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Janice Wells: When the darkness lifts

Emotionally turbulent times can become more manageable if you can just hang in there to get through another day.
Emotionally turbulent times can become more manageable if you can just hang in there to get through another day. - Canadian Press

Nothing about mental health is simple

Janine asked me why I didn’t write about mental health on Bell Let’s Talk day.

There was a reason. Talking about mental health is new and Let’s Talk day is invaluable, but I decided to wait because I knew there would be a lot of things written about it last week and I want to keep it going a bit longer, from the perspective of how lucky I am.

I have told this story to very few people. Most people I know will probably be shocked to read it. I know already how hard pushing “send” will be but I believe so much in the talking.

Today I’m talking to the loved ones of people who didn’t make it through. You have to bear all the sorrow you would feel for any life gone too soon, but you have to bear an extra devastation and anguish. No matter what I or anyone else says to try and help you, you will suffer terribly from the what-ifs. But “Let’s Talk” also means talk to yourself. Tell yourself every day that it was not your fault and that “if only” will do nothing, but hurt you more.

Only once did I consider ending it. I don’t recall how old the children were but they were in school. I was just lying in the bed believing I could not and did not want to get through another day. I thought how easy it would be to fill up the deep claw-foot tub and just sink underneath and everyone would think it was an accident and my children would not have to live with the fact that their mother had committed suicide.

Then I thought about their father raising them without me and I knew that I had to be their mother, that no matter how useless I was, I was their mother.

So, I didn’t do it.

I got up and got through another day and eventually the darkness lifted again and I functioned again but I had learned one thing; I could get through another day. And I’ve hung on through every episode since by telling myself that it would pass eventually. That makes me one of the lucky ones.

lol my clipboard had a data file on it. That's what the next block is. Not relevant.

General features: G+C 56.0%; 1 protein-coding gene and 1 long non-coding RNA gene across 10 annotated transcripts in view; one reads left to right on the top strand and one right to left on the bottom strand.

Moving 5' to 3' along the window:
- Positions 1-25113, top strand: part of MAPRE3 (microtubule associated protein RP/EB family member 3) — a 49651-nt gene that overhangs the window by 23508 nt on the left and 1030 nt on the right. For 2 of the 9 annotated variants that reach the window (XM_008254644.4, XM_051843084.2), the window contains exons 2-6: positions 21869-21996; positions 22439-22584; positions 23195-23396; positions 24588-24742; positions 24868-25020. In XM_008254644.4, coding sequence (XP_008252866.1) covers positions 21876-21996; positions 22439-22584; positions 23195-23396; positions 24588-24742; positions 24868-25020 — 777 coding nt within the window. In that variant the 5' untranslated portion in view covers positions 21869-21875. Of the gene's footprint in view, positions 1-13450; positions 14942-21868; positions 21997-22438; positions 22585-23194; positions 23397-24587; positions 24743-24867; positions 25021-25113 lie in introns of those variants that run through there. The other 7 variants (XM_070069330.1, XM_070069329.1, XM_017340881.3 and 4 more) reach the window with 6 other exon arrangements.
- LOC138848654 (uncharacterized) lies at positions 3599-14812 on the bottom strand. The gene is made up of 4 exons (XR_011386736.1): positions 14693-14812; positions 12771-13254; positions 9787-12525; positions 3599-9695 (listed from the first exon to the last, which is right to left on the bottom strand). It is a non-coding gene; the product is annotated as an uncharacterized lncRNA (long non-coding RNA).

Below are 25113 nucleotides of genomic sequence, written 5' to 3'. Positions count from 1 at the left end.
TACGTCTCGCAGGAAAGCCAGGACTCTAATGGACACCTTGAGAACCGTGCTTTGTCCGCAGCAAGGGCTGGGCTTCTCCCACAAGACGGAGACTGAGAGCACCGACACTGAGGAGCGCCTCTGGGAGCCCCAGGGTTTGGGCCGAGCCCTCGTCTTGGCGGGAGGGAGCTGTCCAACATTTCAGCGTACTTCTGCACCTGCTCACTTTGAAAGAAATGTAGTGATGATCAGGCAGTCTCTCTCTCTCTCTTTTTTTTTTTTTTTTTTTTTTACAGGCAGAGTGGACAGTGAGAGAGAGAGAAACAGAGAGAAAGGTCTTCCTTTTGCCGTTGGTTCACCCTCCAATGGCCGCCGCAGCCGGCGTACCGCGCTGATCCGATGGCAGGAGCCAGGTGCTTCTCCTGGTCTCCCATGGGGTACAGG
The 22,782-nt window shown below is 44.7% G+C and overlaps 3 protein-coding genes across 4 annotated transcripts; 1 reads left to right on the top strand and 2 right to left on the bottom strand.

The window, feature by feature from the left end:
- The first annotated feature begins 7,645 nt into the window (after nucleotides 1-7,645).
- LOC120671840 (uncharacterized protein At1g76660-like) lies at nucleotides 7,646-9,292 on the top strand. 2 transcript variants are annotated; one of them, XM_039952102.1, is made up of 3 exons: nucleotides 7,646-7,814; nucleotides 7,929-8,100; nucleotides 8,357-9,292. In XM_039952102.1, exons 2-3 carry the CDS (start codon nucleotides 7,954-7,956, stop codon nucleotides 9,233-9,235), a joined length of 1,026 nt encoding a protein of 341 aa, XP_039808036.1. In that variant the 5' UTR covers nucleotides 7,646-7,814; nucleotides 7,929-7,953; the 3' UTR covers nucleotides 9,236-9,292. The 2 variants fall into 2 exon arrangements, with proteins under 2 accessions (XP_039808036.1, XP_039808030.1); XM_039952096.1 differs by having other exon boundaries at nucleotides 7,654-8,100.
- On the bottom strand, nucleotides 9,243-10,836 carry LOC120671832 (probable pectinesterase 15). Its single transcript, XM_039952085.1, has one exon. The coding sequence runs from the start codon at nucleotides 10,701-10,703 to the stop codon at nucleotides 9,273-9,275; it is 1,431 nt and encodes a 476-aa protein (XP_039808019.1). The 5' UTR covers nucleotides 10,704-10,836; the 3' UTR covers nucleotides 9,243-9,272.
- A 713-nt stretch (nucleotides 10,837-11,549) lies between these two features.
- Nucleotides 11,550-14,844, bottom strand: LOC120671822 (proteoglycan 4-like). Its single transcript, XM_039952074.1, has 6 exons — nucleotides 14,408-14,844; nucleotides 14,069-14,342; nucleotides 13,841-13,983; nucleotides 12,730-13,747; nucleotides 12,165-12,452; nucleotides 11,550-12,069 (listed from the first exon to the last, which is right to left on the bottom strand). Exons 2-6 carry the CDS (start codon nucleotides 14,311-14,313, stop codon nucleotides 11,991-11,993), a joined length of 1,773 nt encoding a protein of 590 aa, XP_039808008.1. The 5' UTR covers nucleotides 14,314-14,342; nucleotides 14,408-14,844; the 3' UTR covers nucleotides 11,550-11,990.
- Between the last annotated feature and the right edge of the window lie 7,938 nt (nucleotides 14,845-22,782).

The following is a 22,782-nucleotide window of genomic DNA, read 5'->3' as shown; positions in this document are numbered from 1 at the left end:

Two, maybe three people, knew I went through bad times but nobody knew how bad I was. If I was well enough to go out I was good at functioning in front of people. If I wasn’t, I “had the flu.” When I was at my best there was nothing I couldn’t take on. I was “a real go-getter” and I’ve done a lot of interesting bold things for which I am grateful. Mostly.

I know now that those were classic Bipolar 2 symptoms; no manic episodes as in Bipolar 1, but “normal” for me was being very fervent and confident. This usually lasted for months, and then, for no apparent reason, would come a debilitating depression. I’m oversimplifying but it did take around 35 years to have it properly diagnosed and effectively treated. I could be bitter that I shouldn’t have suffered so long but nothing about mental health is simple.

My bathtub plan wouldn’t have worked anyway but nobody could have blamed themselves if I had ended my life. I was lucky, because deep inside somewhere, part of me was well enough to want to stay for my children. It could have been very different and if your loved one didn’t make it, it wasn’t because they didn’t care enough, but because they just weren’t well enough to take the pain any longer.

Taking your own life is neither brave nor cowardly. It doesn’t signify a lack of love or caring for those you love and who love you; your children, your family and friends. Sometimes there seems to be a motivator, sometimes there doesn’t. Sometimes there isn’t. It just is what it is.

Try to take solace in the knowledge that your loved one is now out of pain.

Janice Wells lives in St. John’s. She can be reached at janicew@nf.sympatico.ca.

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